Mixed opinions on real estate law
SUMMIT COUNTY – Real estate is confusing enough for consumers, says Frisco broker Chris Eby, and a bill currently in debate at the Colorado Legislature isn’t going to help. Other brokers think just the opposite.
Eby, exclusively a buyer’s agent, and his colleagues are keeping a keen watch on Senate Bill 196. He and other agents have testified before House and Senate committees, pushing legislators to scrap the bill.
The proposal, carried by Sen. Ed Perlmutter, D-Jefferson County, changes the definitions of duties real estate agents can perform. Under current law, a broker can act as a seller’s agent, a buyer’s agent, a dual agent representing both sides, or a more impartial transaction broker who negotiates with both sides, but does not advocate for either. Senate Bill 196 would eliminate dual agency and replace it with a new term, “designated agency.” If enacted into law, the proposal would make it illegal for a single agent to represent both sides, but make it legal for two agents working for the same firm to represent the buyer and seller in the deal.
“This was originally put up as a consumer protection piece by the state’s real estate commission and the Colorado Association of Realtors, their trade group,” Eby said. “But that’s a farce. This is creating an environment that is unavoidably fraught with temptation and conflicts of interest.”
Eby is one of about 50 agents who exclusively represent buyers. The Colorado Association of Realtors (CAR) counts more than 19,000 licensees in its membership; these brokers may represent buyers, but also represent sellers. Eby is a member of CAR, but said he wouldn’t be able to use real estate listing services or key technology for his business if he wasn’t. Eby said he’s worried that his minority, although vocal, won’t be able to stop a Goliath-like industry that he believes is out to preserve “the double-dip.”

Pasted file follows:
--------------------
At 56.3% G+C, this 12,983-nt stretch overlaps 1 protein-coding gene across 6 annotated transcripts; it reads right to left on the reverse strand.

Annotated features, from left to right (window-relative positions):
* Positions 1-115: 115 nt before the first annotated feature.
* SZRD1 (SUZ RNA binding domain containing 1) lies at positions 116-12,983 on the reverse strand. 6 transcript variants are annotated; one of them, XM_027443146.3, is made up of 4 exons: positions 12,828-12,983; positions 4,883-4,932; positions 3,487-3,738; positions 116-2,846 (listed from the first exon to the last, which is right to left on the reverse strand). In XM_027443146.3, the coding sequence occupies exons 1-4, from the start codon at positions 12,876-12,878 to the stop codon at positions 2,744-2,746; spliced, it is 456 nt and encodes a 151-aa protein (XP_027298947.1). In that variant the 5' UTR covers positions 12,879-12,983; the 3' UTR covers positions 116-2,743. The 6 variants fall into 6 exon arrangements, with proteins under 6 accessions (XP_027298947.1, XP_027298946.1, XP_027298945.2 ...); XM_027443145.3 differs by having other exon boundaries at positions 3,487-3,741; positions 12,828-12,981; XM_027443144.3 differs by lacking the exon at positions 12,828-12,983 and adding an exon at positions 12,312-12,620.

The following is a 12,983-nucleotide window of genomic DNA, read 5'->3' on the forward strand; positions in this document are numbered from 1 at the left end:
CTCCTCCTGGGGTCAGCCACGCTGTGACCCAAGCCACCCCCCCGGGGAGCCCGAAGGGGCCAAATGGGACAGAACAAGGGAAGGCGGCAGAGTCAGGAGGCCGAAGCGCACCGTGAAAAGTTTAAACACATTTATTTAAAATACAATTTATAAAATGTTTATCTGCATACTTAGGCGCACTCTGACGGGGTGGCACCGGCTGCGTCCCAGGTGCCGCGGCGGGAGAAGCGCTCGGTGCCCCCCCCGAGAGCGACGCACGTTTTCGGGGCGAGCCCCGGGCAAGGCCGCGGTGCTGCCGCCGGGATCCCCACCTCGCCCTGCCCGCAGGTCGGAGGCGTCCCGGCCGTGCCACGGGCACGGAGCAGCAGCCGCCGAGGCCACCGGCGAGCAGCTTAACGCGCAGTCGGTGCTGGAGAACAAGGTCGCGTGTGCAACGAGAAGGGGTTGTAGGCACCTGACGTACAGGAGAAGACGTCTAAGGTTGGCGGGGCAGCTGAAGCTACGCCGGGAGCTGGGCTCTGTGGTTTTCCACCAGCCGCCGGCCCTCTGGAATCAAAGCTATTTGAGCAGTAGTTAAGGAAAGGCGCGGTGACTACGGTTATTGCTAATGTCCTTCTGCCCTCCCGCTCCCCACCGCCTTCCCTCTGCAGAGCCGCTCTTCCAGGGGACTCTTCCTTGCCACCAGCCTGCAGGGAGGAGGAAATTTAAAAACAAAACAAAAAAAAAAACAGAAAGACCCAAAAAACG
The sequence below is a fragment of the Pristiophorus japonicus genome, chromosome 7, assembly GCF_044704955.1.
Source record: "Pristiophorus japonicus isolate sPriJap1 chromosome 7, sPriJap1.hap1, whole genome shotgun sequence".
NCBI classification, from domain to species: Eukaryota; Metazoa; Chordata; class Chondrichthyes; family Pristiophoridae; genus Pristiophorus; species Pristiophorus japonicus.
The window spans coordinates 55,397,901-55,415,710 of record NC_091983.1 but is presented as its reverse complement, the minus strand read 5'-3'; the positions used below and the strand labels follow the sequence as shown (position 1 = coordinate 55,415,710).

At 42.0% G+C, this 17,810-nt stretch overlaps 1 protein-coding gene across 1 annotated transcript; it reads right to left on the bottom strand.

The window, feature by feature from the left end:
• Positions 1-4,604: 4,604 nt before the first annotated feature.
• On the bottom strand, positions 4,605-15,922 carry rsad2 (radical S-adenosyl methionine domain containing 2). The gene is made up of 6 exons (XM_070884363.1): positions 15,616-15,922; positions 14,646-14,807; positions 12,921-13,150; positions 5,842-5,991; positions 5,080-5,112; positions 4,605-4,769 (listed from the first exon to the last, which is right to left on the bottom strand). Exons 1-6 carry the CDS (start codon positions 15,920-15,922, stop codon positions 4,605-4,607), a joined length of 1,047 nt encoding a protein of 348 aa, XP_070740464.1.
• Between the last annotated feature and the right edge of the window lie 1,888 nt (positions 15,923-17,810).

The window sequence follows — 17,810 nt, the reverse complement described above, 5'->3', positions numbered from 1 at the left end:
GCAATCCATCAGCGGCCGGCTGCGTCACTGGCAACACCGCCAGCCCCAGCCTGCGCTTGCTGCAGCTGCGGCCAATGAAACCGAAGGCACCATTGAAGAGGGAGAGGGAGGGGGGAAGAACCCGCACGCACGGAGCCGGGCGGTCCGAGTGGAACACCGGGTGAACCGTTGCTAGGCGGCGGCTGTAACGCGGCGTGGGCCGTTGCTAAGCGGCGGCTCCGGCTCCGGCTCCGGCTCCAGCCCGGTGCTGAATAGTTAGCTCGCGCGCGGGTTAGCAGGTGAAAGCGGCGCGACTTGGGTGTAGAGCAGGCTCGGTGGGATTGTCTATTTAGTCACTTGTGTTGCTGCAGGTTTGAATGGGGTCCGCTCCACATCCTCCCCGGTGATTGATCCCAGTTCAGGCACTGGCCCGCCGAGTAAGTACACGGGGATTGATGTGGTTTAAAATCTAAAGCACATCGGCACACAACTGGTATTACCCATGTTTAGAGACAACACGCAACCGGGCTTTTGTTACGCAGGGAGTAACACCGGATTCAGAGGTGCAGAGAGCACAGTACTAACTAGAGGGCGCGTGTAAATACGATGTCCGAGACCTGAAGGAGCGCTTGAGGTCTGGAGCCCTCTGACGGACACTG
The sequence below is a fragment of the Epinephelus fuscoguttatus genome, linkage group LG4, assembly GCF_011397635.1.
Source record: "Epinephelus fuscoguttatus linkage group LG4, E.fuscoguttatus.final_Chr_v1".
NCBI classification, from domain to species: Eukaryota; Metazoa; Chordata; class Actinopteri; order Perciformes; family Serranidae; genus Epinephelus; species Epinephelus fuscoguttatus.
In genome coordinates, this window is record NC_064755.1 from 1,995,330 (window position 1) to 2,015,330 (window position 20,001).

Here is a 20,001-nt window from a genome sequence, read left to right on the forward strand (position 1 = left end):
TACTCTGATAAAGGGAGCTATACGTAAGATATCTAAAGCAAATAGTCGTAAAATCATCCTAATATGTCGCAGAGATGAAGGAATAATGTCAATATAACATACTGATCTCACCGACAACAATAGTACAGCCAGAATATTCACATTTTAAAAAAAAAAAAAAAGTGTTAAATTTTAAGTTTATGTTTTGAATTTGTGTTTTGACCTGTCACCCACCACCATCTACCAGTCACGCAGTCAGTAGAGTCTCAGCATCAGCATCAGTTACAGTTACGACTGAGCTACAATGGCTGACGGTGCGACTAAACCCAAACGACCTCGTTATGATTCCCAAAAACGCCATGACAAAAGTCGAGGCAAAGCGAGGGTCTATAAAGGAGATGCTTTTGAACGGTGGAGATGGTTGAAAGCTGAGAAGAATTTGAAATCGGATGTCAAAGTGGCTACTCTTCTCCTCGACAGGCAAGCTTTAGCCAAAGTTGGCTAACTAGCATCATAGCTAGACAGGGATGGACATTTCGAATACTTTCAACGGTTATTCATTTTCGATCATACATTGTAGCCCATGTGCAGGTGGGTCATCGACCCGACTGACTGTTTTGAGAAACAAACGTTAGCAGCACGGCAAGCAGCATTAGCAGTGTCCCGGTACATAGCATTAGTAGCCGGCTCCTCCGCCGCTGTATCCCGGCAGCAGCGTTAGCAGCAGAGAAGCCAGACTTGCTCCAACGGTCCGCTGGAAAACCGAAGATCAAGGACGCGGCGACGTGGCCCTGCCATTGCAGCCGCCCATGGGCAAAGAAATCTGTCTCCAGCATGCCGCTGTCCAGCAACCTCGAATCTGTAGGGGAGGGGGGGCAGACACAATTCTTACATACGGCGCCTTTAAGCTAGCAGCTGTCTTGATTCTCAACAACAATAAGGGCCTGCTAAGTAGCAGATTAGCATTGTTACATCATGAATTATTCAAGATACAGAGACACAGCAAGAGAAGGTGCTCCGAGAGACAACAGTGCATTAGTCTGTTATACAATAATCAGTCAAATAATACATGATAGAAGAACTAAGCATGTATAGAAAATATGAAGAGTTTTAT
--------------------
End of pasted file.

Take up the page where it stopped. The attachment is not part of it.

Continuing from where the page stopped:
“Eliminating dual agency is a good thing, it’s admirable,” he said. “But unfortunately, “designated agency’ is almost the same thing. This is akin to a legal firm representing both husband and wife in a separation – they’re going to collect two times, but can they really represent each fairly?”
Breckenridge attorney Jay Bauer represents the Summit County Association of Realtors and has been following the bill as Eby has. Bauer said he thinks agents can represent clients fairly, even under the proposed law, and the bill more accurately reflects how business is already being conducted.
Bauer said the typical real estate consumer, whether buying or selling, doesn’t choose an agent based on the technical role the agent plays in the deal. The consumer wants to look at real estate, he said, and they’ll work with an agent they perceive to be professional and honest.
“And the truth is most brokers very naturally take up the banner for the party they’re working with – that’s human nature,” he said. “The obligation to be honest is no different for a transaction broker than it is for any of the different kinds of agents.”
Bauer countered Eby’s statements, saying many buyer’s agents are worried that their most powerful marketing tool – exclusively representing buyers – will disappear with the new legislation. Furthermore, Bauer said, the bill eliminates a buyer’s agent’s responsibility to inspect a property. Current law does not hold a seller’s agent or transaction broker responsible if a property buyer discovers problems after the sale, but does not protect buyer’s agents.
“I look at that as a bone they’re throwing out (to buyer’s agents),” Eby said. “The buyer’s agents I know are committed to their client’s interest and could probably care less about this. It’s just further diluting responsibility. Frankly, they could keep that the way it is if they took the whole bill away.”
Summit association president and Breckenridge Associate Andrew Biggin said the bill benefits agents and consumers in another way. The proposal eliminates vicarious liability, or one consumer’s ability to sue their counterpart for mistakes made by a real estate agent.
“If I’m broker and I make a mistake, working on either side, ultimately the buyer or seller could be held responsible for my actions,” Biggin said. “That’s not fair. With this legislation, vicarious liability goes away.”
Bauer and Eby said they agreed that the full impact of the legislation won’t be known until the governor signs it into law and the Colorado Real Estate Commission begins to interpret it. They also said they agreed that, in a perfect world, legislation would not be made to conform to human behavior, but the opposite.
Senate Bill 196 was passed in the Senate and House, and is back in the Senate for consideration of amendments added during the process. The bill will be debated in the three days remaining in the legislative session. Real estate sales in Summit County have totaled about $1 billion in the past two years.
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